Friday, 25 July 2003
Mark Pilgrim is starting to think about issues surrounding the transport, transfer and general moving around of the Format Formerly Known as Echo (nee Pie).
This feels suspiciously like a profile of HTTP. We tried that a little bit in the Basic Profile, and I’m still undecided as to whether it was worthwhile or not.
That having been said, some thoughts and suggestions:
Move away from RFC2119 language (MUST, SHOULD, MAY and friends) and make it more advisory. HTTP already has requirements that are very carefully thought out; adding new ones on top seems easy, but it’s difficult to avoid the corner cases and not unduly restrict use of the protocol. Something more descriptive that has a lot of examples and explanations of why these are good things would be helpful.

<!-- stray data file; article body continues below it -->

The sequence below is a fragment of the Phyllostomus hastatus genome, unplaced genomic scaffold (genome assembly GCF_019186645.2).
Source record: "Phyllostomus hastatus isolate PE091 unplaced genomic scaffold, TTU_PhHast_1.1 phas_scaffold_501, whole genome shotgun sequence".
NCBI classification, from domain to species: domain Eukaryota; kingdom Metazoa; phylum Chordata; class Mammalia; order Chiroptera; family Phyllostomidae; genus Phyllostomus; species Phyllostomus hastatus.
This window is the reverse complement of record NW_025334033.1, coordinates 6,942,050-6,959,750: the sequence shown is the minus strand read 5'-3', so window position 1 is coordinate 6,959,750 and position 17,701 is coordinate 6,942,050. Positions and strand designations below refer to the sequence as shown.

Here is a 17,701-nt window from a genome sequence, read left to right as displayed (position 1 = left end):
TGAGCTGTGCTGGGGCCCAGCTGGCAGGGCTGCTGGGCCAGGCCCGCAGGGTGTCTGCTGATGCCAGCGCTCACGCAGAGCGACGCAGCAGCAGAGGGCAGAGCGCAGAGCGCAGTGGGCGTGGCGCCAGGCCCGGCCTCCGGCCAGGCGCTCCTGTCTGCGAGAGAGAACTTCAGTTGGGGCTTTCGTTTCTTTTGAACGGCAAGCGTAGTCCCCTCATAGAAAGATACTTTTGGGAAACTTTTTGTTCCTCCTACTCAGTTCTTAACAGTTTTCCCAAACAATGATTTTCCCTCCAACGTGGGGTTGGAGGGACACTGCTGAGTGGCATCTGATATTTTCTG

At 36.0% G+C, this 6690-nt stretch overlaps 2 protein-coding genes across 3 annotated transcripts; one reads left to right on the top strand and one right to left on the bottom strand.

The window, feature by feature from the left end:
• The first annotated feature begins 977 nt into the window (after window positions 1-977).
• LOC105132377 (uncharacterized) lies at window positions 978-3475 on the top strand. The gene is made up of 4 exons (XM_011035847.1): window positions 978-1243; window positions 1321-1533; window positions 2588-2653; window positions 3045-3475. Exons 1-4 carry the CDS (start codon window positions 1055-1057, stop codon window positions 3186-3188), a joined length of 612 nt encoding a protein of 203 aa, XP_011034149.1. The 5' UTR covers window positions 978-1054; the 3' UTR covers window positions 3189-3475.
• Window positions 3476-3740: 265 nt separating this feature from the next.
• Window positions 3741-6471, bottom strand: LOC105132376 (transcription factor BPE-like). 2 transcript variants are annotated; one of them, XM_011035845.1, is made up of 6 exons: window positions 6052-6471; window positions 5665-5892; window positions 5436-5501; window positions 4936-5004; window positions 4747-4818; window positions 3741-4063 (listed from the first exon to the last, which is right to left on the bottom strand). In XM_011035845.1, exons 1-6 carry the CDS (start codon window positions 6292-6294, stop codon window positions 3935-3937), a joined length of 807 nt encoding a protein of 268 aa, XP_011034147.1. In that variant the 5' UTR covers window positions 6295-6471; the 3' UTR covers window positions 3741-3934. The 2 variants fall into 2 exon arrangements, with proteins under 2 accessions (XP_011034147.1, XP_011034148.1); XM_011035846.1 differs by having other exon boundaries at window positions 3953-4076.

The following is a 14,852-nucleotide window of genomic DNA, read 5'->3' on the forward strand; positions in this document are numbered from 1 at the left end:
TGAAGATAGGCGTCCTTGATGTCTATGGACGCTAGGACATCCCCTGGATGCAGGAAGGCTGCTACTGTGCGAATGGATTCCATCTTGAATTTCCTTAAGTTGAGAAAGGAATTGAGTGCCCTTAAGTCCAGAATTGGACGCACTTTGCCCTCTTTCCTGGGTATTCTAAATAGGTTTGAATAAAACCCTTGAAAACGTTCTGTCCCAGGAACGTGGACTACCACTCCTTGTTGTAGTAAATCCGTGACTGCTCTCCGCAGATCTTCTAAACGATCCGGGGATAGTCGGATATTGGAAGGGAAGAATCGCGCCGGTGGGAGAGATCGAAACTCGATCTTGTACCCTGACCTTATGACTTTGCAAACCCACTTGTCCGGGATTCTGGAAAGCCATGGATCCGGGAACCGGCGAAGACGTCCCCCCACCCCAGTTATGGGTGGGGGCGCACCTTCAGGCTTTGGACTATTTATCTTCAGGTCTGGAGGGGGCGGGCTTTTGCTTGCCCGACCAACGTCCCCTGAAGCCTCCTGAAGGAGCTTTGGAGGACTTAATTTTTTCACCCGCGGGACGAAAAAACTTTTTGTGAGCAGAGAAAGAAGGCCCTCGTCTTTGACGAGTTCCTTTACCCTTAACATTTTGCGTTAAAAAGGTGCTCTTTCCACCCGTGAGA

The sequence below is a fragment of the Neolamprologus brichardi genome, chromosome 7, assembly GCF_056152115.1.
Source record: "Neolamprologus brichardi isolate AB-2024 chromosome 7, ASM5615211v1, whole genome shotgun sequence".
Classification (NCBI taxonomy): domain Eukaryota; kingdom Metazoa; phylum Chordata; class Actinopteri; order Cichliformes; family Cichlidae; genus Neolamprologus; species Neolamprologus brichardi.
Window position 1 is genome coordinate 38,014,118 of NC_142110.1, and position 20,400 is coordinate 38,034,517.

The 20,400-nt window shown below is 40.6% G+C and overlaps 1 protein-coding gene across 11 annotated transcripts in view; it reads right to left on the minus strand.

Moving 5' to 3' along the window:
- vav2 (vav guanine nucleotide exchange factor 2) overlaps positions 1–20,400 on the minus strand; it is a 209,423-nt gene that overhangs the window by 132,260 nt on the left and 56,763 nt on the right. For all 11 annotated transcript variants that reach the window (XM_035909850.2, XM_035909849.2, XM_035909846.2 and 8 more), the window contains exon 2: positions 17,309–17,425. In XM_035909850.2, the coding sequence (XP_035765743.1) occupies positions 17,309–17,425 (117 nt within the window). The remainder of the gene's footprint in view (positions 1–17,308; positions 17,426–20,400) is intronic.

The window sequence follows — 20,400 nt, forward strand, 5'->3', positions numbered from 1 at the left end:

Be very precise when you’re talking about the different parties in communication; “aggregator” is ambiguous (does FooApp qualify?) whereas “User Agent” is well-understood. This also fits in with the idea that there are a variety of ways to use syndicated content, not just in a desktop app.
Likewise, be precise about what mode the agent is in; for example, it’s appropriate to generate a blank Referer when polling, but when the software is following a link in the feed, it should be set to the feed URI.
Rather than saying “unsubscribe” for things like 410 Gone status codes, say “cease polling”; agents might want to take other actions (e.g., alert the user, etc.), but the real point is that the agent doesn’t poll anymore.
Say more about the 300 status code or remove it; “treat it like 302” does it a disservice.